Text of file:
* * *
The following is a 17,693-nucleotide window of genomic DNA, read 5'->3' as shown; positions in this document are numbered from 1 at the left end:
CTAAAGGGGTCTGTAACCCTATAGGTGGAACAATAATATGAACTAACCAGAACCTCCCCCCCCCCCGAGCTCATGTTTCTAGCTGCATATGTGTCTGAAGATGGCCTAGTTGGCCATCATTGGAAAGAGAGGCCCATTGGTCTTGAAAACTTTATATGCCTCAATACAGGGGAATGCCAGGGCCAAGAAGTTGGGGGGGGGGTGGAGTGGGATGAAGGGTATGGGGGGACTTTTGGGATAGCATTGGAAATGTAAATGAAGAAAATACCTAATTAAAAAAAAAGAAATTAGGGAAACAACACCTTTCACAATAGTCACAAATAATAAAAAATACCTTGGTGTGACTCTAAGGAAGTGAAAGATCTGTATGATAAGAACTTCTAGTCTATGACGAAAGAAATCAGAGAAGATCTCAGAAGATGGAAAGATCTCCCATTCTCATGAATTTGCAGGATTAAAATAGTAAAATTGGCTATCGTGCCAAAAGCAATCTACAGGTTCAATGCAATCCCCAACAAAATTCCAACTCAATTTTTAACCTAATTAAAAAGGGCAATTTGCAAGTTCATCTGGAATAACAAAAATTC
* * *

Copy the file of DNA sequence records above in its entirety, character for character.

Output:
The following is a 17,693-nucleotide window of genomic DNA, read 5'->3' as shown; positions in this document are numbered from 1 at the left end:
CTAAAGGGGTCTGTAACCCTATAGGTGGAACAATAATATGAACTAACCAGAACCTCCCCCCCCCCCGAGCTCATGTTTCTAGCTGCATATGTGTCTGAAGATGGCCTAGTTGGCCATCATTGGAAAGAGAGGCCCATTGGTCTTGAAAACTTTATATGCCTCAATACAGGGGAATGCCAGGGCCAAGAAGTTGGGGGGGGGGTGGAGTGGGATGAAGGGTATGGGGGGACTTTTGGGATAGCATTGGAAATGTAAATGAAGAAAATACCTAATTAAAAAAAAAGAAATTAGGGAAACAACACCTTTCACAATAGTCACAAATAATAAAAAATACCTTGGTGTGACTCTAAGGAAGTGAAAGATCTGTATGATAAGAACTTCTAGTCTATGACGAAAGAAATCAGAGAAGATCTCAGAAGATGGAAAGATCTCCCATTCTCATGAATTTGCAGGATTAAAATAGTAAAATTGGCTATCGTGCCAAAAGCAATCTACAGGTTCAATGCAATCCCCAACAAAATTCCAACTCAATTTTTAACCTAATTAAAAAGGGCAATTTGCAAGTTCATCTGGAATAACAAAAATTC